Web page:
In March, the government of India announced incentives for niche firms. Under this incentive, companies which manufacture in India will be eligible for a payment of 4% to 6% of their incremental sales over the next five years. This attractive pitch will enable the companies to improve their bottom line along with tax savings. The global electronics manufacturers are interested in India’s decision. Most of them have plans to set up mobile manufacturing units in the nation and about two dozen companies have pledged US$ 1.5 billion worth of investments.
Meanwhile, Japan is taking special steps to create the indo-pacific supply chain. It is encouraging companies to leave China by offering subsidies to those firms. For this, Tokyo has set aside US$ 221 million for companies that exit china and move back to Japan or to Southeast Asia. Japan expanded its subsidy program by including India and Bangladesh on the list. In doing so, Japan has publicly acknowledged its alliance with India and its preference over China in terms of doing business. If a company wants to relocate from China to India, the government of Japan will incentivize it and give it a subsidy. About 30 Japanese companies have already signed up to move from China to Southeast Asia and now with the addition of India and Bangladesh, those numbers are expected to grow further.
Last year, Australia demanded an investigation into the origins of the COVID19 virus. What began as a mere conflict between the two nations soon turned into a trade battle. Naturally, China was upset and imposed tariffs on Australian imports and banned Australian goods. This further resulted in Australia joining hands with India and Japan to find new markets for its goods and companies. The alliance aims to achieve economic distancing from China, pulling global business away from China creating new supply chains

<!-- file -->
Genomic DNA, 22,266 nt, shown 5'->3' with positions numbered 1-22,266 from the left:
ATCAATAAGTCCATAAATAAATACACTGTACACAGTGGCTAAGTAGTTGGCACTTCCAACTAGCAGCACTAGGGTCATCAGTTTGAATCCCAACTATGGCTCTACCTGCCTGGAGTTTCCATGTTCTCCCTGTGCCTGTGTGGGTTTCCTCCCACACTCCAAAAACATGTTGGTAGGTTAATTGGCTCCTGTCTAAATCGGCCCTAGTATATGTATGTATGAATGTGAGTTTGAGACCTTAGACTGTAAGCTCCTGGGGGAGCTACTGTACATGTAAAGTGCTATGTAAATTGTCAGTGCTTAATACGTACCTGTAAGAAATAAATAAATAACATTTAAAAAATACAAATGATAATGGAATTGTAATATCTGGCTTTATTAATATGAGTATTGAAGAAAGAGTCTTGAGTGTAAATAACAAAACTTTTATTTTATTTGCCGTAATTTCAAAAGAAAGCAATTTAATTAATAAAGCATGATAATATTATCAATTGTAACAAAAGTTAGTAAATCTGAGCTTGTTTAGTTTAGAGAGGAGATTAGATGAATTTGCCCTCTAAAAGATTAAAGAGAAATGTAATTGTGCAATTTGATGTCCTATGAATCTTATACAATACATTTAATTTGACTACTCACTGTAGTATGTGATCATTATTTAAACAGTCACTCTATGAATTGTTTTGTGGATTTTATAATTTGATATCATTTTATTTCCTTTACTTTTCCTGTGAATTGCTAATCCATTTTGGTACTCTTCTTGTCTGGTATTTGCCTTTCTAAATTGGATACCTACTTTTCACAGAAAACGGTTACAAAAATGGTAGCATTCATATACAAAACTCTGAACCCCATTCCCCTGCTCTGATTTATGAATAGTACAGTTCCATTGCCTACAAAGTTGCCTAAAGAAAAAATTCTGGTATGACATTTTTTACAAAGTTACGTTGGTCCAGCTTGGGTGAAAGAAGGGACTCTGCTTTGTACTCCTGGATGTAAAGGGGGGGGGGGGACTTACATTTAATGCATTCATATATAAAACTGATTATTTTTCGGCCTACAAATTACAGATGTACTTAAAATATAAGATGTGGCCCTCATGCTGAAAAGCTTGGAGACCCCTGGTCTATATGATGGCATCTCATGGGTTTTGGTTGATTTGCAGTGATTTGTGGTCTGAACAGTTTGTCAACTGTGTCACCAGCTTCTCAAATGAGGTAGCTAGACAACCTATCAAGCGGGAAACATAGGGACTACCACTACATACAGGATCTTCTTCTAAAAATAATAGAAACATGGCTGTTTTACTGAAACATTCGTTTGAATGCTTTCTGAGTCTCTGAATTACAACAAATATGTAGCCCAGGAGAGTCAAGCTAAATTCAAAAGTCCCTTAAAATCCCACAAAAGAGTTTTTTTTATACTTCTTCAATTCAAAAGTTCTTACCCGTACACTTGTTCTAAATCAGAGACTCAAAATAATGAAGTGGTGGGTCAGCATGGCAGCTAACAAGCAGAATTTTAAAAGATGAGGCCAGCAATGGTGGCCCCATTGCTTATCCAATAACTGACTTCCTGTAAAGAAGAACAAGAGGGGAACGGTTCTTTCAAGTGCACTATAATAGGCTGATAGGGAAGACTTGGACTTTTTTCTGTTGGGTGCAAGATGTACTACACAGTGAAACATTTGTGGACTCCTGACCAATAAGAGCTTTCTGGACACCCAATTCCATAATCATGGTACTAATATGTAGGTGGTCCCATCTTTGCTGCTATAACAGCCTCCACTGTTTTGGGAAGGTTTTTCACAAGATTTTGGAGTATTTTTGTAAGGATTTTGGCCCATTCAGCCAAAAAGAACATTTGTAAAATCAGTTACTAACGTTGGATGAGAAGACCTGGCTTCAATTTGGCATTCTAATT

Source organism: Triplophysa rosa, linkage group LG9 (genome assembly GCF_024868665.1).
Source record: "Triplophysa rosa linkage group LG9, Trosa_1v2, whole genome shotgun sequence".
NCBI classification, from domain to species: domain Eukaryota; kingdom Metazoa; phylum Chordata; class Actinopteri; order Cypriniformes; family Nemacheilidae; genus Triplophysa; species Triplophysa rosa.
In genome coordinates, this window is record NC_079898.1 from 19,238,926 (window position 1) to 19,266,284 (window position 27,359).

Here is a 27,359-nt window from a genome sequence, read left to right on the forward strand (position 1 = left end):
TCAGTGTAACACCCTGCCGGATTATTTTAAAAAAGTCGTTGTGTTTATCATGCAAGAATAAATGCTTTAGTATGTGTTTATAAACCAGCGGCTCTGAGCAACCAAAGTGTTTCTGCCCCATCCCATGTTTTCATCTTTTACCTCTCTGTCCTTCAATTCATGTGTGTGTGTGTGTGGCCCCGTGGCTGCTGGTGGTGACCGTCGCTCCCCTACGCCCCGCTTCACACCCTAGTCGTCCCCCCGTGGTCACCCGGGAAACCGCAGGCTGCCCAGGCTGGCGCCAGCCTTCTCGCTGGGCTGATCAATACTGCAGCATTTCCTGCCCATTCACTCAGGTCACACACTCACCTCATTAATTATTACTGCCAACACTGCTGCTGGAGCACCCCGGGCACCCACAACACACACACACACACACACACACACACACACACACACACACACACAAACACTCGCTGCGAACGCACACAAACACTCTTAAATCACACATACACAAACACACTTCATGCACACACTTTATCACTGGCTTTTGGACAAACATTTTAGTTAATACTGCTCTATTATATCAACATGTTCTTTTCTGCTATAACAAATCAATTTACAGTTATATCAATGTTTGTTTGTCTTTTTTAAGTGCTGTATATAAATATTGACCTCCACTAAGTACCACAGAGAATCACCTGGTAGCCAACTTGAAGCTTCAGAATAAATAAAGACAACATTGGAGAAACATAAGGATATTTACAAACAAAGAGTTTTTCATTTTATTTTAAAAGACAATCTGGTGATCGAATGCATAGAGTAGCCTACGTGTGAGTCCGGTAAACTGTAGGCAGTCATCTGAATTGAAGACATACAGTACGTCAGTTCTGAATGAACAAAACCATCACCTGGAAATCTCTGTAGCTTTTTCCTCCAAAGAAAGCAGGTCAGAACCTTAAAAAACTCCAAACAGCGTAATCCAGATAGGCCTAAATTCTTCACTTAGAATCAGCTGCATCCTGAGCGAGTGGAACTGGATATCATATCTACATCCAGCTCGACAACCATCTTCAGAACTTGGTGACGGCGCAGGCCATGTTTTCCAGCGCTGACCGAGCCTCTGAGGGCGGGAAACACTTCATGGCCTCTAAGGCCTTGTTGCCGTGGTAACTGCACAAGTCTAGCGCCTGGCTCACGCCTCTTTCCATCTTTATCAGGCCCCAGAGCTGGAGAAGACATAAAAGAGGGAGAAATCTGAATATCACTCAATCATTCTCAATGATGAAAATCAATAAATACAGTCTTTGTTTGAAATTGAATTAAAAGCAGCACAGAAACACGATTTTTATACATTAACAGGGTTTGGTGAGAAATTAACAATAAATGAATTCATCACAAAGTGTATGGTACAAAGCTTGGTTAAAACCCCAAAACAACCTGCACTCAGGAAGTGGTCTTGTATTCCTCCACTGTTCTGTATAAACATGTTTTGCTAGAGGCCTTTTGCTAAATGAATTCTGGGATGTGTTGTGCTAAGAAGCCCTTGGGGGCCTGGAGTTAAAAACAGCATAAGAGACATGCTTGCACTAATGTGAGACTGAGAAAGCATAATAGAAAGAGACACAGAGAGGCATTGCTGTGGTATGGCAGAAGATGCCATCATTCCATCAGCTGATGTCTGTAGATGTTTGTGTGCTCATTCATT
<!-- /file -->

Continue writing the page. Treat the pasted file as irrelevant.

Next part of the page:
The latest initiative came after China joined hands with Asian neighbours namely, Pakistan, Afghanistan, Nepal, Sri Lanka and Bangladesh to set up COVID 19 emergency supplies reserves to help them fight the pandemic. In recent times, Indian has been hit by a massive second wave of the COVID19 and its overdependence on China for the supply of crucial commodities has revealed the vulnerability of the trading economy. Together with Australia and Japan, India’s national planning are a clear reference to this effect.
China’s belligerence even during the pandemic has aligned the three nations in their shared goal to stand up to China. They aim to reduce Chinese economic influence and limit its interference and its diplomacy tactics. The formation of SCRI was formally announced during a trilateral ministerial meeting held virtually on April 27th. Trade ministers of India, Japan and Australia attended the meeting that was followed by a joint statement after talking about the supply chain vulnerabilities. The statement mentioned the importance of risk management and continuity plans to avoid supply chain disruptions which can be tackled through enhanced utilization of digital technology and supporting trade and investment diversification.
India’s focus is on becoming a manufacturing hub at the core of new supply chains. The initial projects of SCRI would include sharing of best practices on supply chain resilience. This includes holding investment promotion events and buyer-seller marching events to provide opportunities for stakeholders to explore the possibility of diversification of their supply chains. The ministers also decided to convene at least once a year to guide the implementation of the initiative and recognized the role of business and academia in the initiative.